Thu, Sep 16, 1999 - Page 1 News List

Man claims to have killed Peng Wan-ru

MURDER CASE A taxi driver was found dead with a suicide note claiming he killed a rising star in the DPP three years ago. Police, however, have said the story is improbable


Peng Wan-ru's (彭婉如) name has become almost synonymous with the women's rights movement in Taiwan since her murder nearly three years ago. Yesterday, it jumped back into headlines across the nation as a taxi driver was found dead in his car with a suicide note claiming he had been Peng's killer.

Unfortunately, blood and fingerprint tests which came back later in the day forced police to rule out the possibility that the dead man was indeed responsible for Peng's murder.

Peng, then the director of the DPP's women's affairs department, disappeared after getting into a taxi to attend a meeting the night before a DPP party convention in Kaohsiung on Nov. 30, 1996. Her body was found three days later outside an abandoned warehouse in Kaohsiung, naked and with more than 30 stab wounds. According to reports, she had been raped.

Police have never given up hope of catching her killer, which they still to this day believe was the taxi driver that picked Peng up that fateful night. Their investigation, however, has seen little progress in the past three years, resulting in scathing public criticism against perceived inefficiency. Several suspects in police custody have confessed to Peng's murder. All were dismissed after police found testimony or evidence inconsistent with the facts of the murder.

Yesterday morning, around 6am, investigators thought they had made a breakthrough after police reported finding the body of a man who had apparently asphyxiated himself inside his taxi in Taipei County's Shihting (石碇) township.

A plastic tube from the car's exhaust pipe was running into the cab, where Chen Tsai-fu (程財福), 44, from Keelung, lay dead. Next to him was a note, saying, "I apologize about Peng Wan-ru."

"Please forgive me," the note added. "Dear wife -- I'm sorry, please bury my body."

After discovering the note, a joint task force was formed by police units from Kaohsiung and Taipei to look into the link with Peng's death. However, it was confirmed later in the day that results of tests on Chen's blood and fingerprints did not match those left by Peng's killer at the scene of the murder.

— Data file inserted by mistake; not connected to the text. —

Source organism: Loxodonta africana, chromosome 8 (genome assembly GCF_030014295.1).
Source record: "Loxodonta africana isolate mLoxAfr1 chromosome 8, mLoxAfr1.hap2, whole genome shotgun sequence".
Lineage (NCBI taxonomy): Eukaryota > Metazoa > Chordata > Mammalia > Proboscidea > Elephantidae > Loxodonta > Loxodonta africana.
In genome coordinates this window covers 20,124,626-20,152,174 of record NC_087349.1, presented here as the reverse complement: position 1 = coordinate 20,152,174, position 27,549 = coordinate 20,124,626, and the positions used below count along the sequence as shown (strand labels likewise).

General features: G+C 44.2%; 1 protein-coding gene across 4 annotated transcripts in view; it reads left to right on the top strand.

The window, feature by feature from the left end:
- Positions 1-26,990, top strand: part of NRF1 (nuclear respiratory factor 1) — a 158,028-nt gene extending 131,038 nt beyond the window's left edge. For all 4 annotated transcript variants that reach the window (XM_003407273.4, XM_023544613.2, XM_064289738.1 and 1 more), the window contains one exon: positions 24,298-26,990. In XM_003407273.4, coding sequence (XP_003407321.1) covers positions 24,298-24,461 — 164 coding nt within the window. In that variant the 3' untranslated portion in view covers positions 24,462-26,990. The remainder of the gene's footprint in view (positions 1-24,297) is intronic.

Police have not completely ruled out a link between Chen and the Peng murder and investigations are continuing.

Peng's 1996 murder came at a sensitive time for the government, as it took place soon after another high-profile killing -- the Nov. 21 assassination of former Taoyuan County Commissioner Liu Pang-yu (劉邦友) and seven others at his home -- and was followed by the kidnap-murder of a TV celebrity's daughter, Pai Hsiao-yen (白曉燕), in April 1997. Taken as a string of events, public outrage grew against a perceived deterioration in social order, which ultimately led to a protest march through the streets of Taipei on May 4, 1997, by nearly 100,000 people.

Peng's murder also pushed on to the front burner of public opinion a number of stalled bills in the legislature relating to women's safety, which have since been passed. Her husband, Hung Wan-sheng (洪萬生), founded the Peng Wan-ru Foundation, which became a major force in the campaign to promote women's rights.

Peng, who had been dedicated to women's issues and vigorously advocated women's political participation, had gone to Kaohsiung on Nov. 30 to persuade DPP representatives to adopt a party platform that would ensure it reserves a quarter of its candidates' slots in popular elections for women.

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